Please note: to be classed as a Home student, candidates must meet the following criteria:

• Be a UK National (meeting residency requirements), or

• have settled status, or

• have pre-settled status (meeting residency requirements), or

• have indefinite leave to remain or enter.


References

1. Farhad, F., Smyth‐Boyle, D. and Zhang, X., 2021. Fatigue of X65 steel in the sour corrosive environment—A novel experimentation and analysis method for predicting fatigue crack initiation life from corrosion pits. Fatigue & Fracture of Engineering Materials & Structures, 44(5), pp.1195-1208.
2. Hashim, M., Farhad, F., Smyth‐Boyle, D., Akid, R., Zhang, X. and Withers, P.J., 2019. Behavior of 316L stainless steel containing corrosion pits under cyclic loading. Materials and Corrosion, 70(11), pp.2009-2019.
3. Farhad, F., Zhang, X. and Smyth-Boyle, D., 2019. Fatigue behaviour of corrosion pits in X65 steel pipelines. Proceedings of the Institution of Mechanical Engineers, Part C: Journal of Mechanical Engineering Science, 233(5), pp.1771-1782.
4. Farhad, F., 2019. Influence of sour environment on crack initiation at corrosion pits under cyclic loading (Doctoral dissertation, Coventry University).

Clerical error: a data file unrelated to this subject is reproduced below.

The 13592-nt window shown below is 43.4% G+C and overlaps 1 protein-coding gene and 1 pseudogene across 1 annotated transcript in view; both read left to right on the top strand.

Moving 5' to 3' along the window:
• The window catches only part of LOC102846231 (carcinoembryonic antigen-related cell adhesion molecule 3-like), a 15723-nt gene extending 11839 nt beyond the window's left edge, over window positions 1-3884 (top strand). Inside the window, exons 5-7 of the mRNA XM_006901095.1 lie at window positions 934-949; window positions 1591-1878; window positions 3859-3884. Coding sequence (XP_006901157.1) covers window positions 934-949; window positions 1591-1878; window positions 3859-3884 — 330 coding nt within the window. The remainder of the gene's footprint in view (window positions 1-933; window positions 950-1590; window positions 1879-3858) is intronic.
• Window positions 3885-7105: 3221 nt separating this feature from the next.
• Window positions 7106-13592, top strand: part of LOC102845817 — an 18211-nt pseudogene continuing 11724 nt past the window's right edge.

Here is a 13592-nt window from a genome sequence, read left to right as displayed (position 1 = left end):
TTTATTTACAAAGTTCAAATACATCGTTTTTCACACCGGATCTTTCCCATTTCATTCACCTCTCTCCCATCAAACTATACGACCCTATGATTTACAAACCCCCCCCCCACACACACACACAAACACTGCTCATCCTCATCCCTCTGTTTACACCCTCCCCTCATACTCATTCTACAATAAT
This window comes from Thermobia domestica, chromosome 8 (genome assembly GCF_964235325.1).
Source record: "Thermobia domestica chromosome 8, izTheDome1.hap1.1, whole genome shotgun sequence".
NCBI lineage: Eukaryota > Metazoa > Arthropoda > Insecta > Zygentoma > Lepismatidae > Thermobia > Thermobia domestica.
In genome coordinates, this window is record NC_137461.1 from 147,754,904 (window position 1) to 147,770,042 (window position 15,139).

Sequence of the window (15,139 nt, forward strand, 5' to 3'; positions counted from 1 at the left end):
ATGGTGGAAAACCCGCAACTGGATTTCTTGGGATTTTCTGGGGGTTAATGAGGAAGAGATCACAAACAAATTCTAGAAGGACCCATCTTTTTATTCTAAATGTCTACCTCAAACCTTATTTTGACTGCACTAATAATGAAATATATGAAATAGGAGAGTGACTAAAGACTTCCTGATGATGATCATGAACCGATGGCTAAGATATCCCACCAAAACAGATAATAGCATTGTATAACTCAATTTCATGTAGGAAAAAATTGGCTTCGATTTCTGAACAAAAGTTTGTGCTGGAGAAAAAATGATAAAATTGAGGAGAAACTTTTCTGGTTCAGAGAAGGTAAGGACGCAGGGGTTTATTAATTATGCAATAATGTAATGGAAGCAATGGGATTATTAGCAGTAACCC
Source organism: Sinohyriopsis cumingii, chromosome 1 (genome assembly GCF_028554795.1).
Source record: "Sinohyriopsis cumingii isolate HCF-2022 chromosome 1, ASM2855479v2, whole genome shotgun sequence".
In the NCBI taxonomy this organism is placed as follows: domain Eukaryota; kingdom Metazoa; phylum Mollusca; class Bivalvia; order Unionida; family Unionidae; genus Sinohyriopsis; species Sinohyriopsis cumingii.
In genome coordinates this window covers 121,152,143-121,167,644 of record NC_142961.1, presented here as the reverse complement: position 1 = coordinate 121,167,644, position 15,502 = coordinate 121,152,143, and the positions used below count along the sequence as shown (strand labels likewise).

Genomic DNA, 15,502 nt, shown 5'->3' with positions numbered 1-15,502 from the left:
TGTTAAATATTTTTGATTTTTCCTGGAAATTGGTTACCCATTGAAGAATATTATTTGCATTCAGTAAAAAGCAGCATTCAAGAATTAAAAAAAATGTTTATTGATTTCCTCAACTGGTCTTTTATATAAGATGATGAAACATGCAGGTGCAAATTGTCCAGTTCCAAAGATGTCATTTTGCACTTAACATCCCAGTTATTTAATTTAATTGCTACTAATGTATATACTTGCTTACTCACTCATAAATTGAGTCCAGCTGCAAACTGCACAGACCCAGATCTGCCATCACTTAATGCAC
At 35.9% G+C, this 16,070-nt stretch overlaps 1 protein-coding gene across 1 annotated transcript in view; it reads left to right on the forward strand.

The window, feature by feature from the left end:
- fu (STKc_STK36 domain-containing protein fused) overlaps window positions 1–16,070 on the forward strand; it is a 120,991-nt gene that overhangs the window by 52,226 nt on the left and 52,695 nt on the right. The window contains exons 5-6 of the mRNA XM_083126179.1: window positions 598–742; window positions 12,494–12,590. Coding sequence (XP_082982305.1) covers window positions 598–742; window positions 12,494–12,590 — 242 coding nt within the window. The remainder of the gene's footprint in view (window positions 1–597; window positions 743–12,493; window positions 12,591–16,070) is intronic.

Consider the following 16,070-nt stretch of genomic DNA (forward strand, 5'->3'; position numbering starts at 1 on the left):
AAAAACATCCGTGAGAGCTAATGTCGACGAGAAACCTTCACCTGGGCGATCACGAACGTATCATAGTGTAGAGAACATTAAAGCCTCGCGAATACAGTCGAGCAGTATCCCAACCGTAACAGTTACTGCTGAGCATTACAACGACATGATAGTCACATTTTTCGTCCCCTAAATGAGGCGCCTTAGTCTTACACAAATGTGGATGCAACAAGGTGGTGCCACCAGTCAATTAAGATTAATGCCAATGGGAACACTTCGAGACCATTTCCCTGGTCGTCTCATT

5. Farhad, F., Smyth‐Boyle, D., Zhang, X., Wallis, I. and Panggabean, D., 2018. Laboratory apparatus for in‐situ corrosion fatigue testing and characterisation of fatigue cracks using X‐ray micro‐computed tomography. Fatigue & Fracture of Engineering Materials & Structures, 41(12), pp.2629-2637.
6. Joyce, T.J., Smith, S.L., Rushton, P.R., Bowey, A.J. and Gibson, M.J., 2018. Analysis of explanted magnetically controlled growing rods from seven UK spinal centers. Spine, 43(1), pp.E16-E22.
7. Joyce, T.J., Smith, S.L., Kandemir, G., Rushton, P.R., Fender, D., Bowey, A.J. and Gibson, M.J., 2020. The nuvasive MAGEC rod urgent field safety notice concerning locking pin fracture: how does data from an independent explant center compare?. Spine, 45(13), pp.872-876.
8. Rushton, P.R., Smith, S.L., Forbes, L., Bowey, A.J., Gibson, M.J. and Joyce, T.J., 2019. Force testing of explanted magnetically controlled growing rods. Spine, 44(4), pp.233-239.
9. Rushton, P.R., Smith, S.L., Fender, D., Bowey, A.J., Gibson, M.J. and Joyce, T.J., 2021. Metallosis is commonly associated with magnetically controlled growing rods; results from an independent multicentre explant database. European Spine Journal, pp.1-7.
10. Rushton, P.R., Smith, S.L., Kandemir, G., Forbes, L., Fender, D., Bowey, A.J., Gibson, M.J. and Joyce, T.J., 2020. Spinal lengthening with magnetically controlled growing rods: data from the largest series of explanted devices. Spine, 45(3), pp.170-176.